Foster Dickson’s The Life and Poetry of John Beecher, 1904 – 1980 is the only published work about this writer, poet, editor, teacher, and journalist from Birmingham, Alabama who made the fight for social justice his life’s work. The book is available from Edwin Mellen Press for $109.95 in an academic library edition. Foster is available for book talks about John Beecher, his work, and his influence.
From the publisher’s description:
This work is a two-part overview to this writer, poet, journalist, activist, and sociologist. The introduction covers some background on how scholars and academics have neglected Beecher, for a variety of possible reasons. Part one consists of a biography that centers on Beecher’s working life, only briefly discussing his four marriages and only mentioning that he had four children. Part two covers a sampling of his poetry, offering explications and critical analysis that point to the conclusion that Beecher should not have been neglected or omitted from literary study to the extent that he has been. The afterword discusses the author’s experiences during his research process, including meeting Beecher’s widow Barbara. Overall, the work is intended to reintroduce John Beecher to the literary community and incite further discussion about him.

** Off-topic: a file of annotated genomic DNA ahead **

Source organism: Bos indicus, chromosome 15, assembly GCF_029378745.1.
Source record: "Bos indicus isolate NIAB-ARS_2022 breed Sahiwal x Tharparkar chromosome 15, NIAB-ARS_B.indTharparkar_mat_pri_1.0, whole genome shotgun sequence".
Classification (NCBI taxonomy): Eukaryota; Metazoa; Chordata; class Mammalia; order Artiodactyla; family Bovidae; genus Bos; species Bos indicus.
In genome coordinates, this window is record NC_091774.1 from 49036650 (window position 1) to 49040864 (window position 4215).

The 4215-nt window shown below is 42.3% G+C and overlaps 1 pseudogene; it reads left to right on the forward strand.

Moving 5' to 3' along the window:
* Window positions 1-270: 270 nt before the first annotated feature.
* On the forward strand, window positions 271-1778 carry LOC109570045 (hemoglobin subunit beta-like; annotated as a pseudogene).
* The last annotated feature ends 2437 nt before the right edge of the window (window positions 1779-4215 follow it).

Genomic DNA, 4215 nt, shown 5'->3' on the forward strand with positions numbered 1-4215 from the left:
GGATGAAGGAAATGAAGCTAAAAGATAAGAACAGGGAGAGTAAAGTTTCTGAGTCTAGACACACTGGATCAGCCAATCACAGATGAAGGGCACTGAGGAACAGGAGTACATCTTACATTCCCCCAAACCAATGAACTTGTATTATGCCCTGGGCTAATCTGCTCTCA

From Fred Whitehead’s introduction to the book:
In addition to the life, Dickson explicates the poetry, in the context of critical condemnation, and sometimes, of praise. It is remarkable that using the same English language, critics could produce such wildly varying judgments. Dickson carefully and diligently explores the development and promulgation of “the canon,” so devised by bourgeois scholars as to entirely exclude Beecher, and others who shared his aesthetics. Bizarrely, these adverse critics denied that Beecher had an aesthetic, or was even a poet at all.